If you’ve walked around North Campus lately, you may have had the funny feeling that something had changed. A new building? Another statue? Or….what?
What has changed is that the historic part of ’s extensive campus is sunnier. And that’s because some of the older trees that shaded it so well have died, falling victim to drought, storms, old age, stress and disease.
So far in 2011, some 130 of the university’s trees have died, says landscape architect Dexter Adams, who’s in charge of the university’s grounds.
“About every quarter mile, there’s a dead tree,” he says. “It’s mostly because of cumulative drought and heat. But when a tree gets weakened, opportunitistic bugs move in. Or a storm can damage it to where it's dangerous.”
An inventory shows there are 9,000 trees on the UGA campus. Most of them are established trees, which means that “you don’t really expect to have to water them,” Adams says. “You would need a bag the size of a swimming pool to water a large tree.”
In the past three years, a lot of new trees have taken root on the campus. These will be watered until they are established. They're of different varieties so that the campus doesn't develop a monoculture.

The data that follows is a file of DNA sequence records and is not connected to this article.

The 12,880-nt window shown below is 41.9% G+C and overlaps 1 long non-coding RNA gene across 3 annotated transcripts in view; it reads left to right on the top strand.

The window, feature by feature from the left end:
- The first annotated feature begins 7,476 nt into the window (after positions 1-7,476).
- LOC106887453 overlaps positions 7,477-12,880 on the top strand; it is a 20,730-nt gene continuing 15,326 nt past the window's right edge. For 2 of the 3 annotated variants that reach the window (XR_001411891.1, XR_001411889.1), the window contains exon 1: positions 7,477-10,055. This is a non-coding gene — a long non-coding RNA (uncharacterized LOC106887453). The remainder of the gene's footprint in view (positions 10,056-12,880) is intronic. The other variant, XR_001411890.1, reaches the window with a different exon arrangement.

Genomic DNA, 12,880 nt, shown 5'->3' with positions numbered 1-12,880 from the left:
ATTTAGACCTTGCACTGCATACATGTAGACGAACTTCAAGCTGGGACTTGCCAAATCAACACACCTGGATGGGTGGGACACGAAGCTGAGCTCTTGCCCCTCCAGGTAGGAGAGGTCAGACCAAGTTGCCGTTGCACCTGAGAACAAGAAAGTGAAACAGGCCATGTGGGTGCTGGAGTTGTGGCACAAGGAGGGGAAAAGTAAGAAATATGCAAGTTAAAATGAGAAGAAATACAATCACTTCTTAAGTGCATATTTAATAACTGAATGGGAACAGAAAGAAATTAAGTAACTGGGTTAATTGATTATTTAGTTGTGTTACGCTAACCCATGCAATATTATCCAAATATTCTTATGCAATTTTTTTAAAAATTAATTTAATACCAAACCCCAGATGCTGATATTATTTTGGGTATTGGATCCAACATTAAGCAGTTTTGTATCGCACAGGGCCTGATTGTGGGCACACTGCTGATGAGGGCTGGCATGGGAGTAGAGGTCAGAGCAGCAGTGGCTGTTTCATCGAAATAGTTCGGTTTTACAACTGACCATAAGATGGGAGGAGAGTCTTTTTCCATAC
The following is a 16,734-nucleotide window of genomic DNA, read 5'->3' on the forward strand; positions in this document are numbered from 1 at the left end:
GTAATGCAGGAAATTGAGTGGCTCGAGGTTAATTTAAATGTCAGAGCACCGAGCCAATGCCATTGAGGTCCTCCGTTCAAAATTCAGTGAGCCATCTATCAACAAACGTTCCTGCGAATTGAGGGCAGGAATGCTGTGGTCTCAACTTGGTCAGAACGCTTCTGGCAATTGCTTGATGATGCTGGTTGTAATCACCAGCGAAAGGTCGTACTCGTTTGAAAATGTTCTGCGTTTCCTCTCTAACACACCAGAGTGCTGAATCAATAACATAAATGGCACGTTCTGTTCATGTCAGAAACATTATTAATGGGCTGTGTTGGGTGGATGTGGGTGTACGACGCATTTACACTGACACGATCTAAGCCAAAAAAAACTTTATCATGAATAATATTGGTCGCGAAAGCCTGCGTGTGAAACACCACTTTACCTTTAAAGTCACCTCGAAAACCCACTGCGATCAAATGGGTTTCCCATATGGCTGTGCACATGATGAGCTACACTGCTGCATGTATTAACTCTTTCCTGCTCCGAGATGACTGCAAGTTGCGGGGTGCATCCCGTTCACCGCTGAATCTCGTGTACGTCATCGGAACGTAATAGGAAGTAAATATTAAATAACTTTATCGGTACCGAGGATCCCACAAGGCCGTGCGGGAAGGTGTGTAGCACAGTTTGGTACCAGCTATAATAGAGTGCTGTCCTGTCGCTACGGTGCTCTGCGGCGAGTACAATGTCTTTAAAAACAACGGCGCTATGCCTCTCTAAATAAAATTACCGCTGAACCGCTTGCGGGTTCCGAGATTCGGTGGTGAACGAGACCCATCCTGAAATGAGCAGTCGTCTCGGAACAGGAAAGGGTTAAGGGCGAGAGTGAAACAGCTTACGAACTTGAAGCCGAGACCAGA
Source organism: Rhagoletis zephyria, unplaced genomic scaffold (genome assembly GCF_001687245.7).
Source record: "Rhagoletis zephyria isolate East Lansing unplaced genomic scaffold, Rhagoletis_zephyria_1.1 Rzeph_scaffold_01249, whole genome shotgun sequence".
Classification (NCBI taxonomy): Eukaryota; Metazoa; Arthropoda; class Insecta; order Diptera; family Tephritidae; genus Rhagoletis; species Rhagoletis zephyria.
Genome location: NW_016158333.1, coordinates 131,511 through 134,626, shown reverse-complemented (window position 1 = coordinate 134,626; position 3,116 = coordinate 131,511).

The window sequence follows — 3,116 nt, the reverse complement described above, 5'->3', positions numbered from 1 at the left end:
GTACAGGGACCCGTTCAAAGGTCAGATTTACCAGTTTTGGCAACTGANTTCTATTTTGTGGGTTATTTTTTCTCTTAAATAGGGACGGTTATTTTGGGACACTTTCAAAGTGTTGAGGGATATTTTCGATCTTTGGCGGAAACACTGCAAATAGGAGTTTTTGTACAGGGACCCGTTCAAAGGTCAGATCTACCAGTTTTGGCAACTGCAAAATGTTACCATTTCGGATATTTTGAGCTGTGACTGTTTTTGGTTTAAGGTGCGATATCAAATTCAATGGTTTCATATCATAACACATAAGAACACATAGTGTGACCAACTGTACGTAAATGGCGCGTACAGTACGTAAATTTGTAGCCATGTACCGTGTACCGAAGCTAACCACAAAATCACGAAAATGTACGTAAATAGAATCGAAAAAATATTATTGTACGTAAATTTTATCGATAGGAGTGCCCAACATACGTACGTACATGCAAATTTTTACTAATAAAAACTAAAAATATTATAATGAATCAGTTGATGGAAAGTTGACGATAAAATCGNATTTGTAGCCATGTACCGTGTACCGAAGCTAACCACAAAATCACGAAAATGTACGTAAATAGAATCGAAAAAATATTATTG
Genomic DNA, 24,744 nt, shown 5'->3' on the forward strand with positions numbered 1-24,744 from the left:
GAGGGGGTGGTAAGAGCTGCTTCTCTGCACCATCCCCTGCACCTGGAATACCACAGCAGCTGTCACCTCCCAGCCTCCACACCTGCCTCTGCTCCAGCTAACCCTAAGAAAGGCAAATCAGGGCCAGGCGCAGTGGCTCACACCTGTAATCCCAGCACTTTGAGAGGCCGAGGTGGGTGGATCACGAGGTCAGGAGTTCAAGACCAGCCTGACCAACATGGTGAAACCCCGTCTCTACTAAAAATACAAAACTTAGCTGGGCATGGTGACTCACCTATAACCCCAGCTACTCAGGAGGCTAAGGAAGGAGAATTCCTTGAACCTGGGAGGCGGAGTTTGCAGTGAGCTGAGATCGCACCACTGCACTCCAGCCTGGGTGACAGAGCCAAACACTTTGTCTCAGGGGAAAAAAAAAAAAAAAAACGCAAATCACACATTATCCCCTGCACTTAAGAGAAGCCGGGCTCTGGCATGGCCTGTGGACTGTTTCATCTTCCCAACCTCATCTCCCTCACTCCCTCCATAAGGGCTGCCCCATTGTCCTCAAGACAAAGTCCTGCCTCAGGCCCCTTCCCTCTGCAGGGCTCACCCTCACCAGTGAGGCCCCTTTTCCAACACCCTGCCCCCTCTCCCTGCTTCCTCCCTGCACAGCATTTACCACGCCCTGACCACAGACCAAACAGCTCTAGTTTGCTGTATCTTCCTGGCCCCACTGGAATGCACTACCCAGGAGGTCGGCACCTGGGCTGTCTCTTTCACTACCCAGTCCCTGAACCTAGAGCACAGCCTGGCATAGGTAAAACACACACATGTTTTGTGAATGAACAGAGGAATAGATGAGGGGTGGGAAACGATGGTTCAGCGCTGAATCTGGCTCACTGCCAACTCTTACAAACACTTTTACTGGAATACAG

What’s being planted? Native hardwoods such as Willow Oaks and Shumard Oaks, which are in the red oak famly. Select Trees, a company found—for now—near High Shoals in Oconee County, is giving the university replacement trees.
“The good thing is that they are known for root pruning their trees, and that helps a lot with survivability,” Adams said.
The school pays Select Trees $1,200 per tree to move it to campus, plant it and maintain it for a year. By then, Adams said, the trees should be established, and “with native hardwoods, they’ll be pretty drought tolerant.”
The trees that are being planted aren’t the typical twigs you might see in a housing development. They’re 6 to 8 inches in diameter measured several feet up the trunk.
The first year, some 225 trees were moved to campus. Last year, there were 200. And so far this year, there have been about 150 new trees.
“We’ve pretty much planted out where we can,” Adams said.
While it’s wonderful that UGA is making such a big investment in trees, losing an old tree is difficult, leaving a gap in the landscape that takes generations to fill.
A post oak in front of the Treanor House on Lumpkin Street died. When it was cut down, Adams said, he counted 180 rings on the stump, "making it about the same age as the house."